Gretta wants to retire in thirteen years. At that time, she wants to be able to withdraw $12,500 at the end of each six months for thirteen years. Assume that money can be deposited at 12 percent per year, compounded semiannually. What exact amount will Gretta need in thirteen years?

Quick answer:

On the thirteenth year, Gretta should have an amount of $162,539.58 in her account to be able to withdraw $12,500 at the end of each six months starting from the thirteenth year to twenty-sixth year.

Expert Answers

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For this problem, a periodic payment has to be made. So to solve this, a formula for annuity should be applied.

It says that on the thirteenth year, Gretta wants to retire. Starting from this year until the twenty-sixth year, she wants to withdraw $12,500 from her account at the end of each six months.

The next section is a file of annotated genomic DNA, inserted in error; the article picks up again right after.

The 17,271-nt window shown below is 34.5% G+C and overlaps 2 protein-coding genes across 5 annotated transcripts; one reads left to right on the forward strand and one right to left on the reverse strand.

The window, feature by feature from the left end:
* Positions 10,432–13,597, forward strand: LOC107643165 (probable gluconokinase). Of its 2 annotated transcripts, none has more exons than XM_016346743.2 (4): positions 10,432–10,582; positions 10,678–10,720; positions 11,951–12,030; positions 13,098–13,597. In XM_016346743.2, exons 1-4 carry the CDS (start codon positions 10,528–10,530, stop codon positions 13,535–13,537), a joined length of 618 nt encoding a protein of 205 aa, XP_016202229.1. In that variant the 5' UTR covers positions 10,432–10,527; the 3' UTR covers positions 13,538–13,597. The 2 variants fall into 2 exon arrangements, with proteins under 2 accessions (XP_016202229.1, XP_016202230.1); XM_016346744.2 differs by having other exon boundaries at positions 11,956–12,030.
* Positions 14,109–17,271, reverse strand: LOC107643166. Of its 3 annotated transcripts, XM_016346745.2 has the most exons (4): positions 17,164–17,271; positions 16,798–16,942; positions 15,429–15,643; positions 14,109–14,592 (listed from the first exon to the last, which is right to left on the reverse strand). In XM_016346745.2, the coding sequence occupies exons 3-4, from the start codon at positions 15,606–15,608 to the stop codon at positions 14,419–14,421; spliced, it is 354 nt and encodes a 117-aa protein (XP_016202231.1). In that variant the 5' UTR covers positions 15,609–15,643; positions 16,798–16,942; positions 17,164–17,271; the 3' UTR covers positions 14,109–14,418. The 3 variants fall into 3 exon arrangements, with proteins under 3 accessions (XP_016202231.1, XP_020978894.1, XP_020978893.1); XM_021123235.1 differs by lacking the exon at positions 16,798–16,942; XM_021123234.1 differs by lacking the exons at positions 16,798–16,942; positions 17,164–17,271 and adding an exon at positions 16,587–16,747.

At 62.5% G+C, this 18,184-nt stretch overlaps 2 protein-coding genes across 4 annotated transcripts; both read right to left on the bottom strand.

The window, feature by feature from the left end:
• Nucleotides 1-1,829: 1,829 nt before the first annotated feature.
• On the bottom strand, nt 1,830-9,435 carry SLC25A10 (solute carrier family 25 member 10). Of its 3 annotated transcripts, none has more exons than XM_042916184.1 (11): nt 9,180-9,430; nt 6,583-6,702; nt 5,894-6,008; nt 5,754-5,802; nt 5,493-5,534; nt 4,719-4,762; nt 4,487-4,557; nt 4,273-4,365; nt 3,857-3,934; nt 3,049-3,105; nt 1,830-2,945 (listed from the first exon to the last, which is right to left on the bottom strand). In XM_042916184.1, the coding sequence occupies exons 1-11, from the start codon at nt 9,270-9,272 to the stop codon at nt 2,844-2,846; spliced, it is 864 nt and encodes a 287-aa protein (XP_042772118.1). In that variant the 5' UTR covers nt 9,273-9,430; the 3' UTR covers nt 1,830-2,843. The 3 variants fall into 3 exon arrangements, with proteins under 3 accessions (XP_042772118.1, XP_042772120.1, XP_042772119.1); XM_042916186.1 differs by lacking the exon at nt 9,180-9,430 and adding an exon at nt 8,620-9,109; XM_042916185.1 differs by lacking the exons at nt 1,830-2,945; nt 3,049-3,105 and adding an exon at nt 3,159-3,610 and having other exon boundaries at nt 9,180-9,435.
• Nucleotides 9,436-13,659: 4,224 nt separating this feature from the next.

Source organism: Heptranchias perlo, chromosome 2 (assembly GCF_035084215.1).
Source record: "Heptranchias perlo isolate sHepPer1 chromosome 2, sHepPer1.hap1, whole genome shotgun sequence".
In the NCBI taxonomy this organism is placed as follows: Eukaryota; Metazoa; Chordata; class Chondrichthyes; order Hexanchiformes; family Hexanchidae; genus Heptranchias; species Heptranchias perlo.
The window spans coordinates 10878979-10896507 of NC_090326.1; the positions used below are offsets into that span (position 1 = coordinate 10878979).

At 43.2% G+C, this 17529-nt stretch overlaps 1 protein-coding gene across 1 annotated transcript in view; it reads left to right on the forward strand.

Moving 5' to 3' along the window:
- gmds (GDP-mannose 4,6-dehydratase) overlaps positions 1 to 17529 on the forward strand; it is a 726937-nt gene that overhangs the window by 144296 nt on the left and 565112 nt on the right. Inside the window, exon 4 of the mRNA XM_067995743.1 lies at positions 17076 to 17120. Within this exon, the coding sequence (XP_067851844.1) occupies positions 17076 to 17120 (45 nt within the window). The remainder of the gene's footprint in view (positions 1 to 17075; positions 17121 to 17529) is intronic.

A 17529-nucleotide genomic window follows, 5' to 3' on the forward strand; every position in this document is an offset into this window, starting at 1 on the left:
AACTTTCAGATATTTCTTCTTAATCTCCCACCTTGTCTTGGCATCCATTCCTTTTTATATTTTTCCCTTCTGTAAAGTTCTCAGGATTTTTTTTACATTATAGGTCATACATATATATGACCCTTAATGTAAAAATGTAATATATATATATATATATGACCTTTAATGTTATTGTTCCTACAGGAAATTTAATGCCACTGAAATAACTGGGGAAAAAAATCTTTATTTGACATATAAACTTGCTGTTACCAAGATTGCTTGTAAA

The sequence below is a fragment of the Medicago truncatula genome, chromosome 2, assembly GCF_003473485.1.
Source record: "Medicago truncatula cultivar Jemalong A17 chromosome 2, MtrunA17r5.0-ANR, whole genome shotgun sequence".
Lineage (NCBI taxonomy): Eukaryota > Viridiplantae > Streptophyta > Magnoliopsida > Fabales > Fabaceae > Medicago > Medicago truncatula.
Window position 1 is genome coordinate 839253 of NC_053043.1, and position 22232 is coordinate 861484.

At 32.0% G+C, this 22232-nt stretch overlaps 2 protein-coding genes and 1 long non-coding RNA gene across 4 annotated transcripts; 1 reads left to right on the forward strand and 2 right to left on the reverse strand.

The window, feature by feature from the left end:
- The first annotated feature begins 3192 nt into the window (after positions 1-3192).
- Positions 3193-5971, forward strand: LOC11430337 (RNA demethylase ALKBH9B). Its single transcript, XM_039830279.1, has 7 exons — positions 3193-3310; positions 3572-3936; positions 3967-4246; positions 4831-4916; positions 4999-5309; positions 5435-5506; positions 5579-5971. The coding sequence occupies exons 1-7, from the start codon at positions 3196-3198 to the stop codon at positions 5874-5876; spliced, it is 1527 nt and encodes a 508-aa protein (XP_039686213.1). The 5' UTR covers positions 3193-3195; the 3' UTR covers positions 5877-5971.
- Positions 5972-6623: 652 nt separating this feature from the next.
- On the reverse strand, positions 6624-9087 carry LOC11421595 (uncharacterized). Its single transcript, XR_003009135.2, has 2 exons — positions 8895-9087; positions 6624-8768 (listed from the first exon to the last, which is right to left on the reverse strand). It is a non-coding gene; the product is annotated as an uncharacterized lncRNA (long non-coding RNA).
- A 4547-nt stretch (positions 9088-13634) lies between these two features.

To determine the amount of money she should have in her account on the thirteenth year (start the year of this annuity), the formula for the present value of annuity should be applied. Take note that present value of annuity refers to the amount needed at the beginning to be able to fund future periodic payments. The formula is

`P = (PMT * [1-(1+r/n)^(-nt)])/(r/n)`

where P is the present value, PMT is the amount of equal payments, r is the rate in decimal form, n is the number of compounding periods and t is the number of years.

The periodic payment is PMT = $12500. The interest rate is 12 percent, so r = 0.12. The rate is compounded semiannually, so n = 2. And the number of years is t = 13. Plugging in these known values, the formula becomes

`P= (12500 *[1 -(1+0.12/2)^(-2*13)])/(0.12/2)`

This will simplify to

`P=(12500*(1- 1.06^(-26)))/0.06`

`P=162 539.58`

Therefore, Gretta should have $162,539.58 in thirteen years.

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